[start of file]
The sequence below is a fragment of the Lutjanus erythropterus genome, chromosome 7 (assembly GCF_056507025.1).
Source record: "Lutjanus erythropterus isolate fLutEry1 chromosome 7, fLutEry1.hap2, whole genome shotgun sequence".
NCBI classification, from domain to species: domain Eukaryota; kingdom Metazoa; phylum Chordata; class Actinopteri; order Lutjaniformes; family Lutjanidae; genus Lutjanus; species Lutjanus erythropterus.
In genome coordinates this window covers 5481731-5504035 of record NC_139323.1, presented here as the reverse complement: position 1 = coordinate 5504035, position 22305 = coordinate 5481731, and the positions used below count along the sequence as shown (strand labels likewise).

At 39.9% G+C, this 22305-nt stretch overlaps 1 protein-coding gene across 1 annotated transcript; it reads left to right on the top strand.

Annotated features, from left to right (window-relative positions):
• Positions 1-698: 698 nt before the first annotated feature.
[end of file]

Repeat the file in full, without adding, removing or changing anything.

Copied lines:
The sequence below is a fragment of the Lutjanus erythropterus genome, chromosome 7 (assembly GCF_056507025.1).
Source record: "Lutjanus erythropterus isolate fLutEry1 chromosome 7, fLutEry1.hap2, whole genome shotgun sequence".
NCBI classification, from domain to species: domain Eukaryota; kingdom Metazoa; phylum Chordata; class Actinopteri; order Lutjaniformes; family Lutjanidae; genus Lutjanus; species Lutjanus erythropterus.
In genome coordinates this window covers 5481731-5504035 of record NC_139323.1, presented here as the reverse complement: position 1 = coordinate 5504035, position 22305 = coordinate 5481731, and the positions used below count along the sequence as shown (strand labels likewise).

At 39.9% G+C, this 22305-nt stretch overlaps 1 protein-coding gene across 1 annotated transcript; it reads left to right on the top strand.

Annotated features, from left to right (window-relative positions):
• Positions 1-698: 698 nt before the first annotated feature.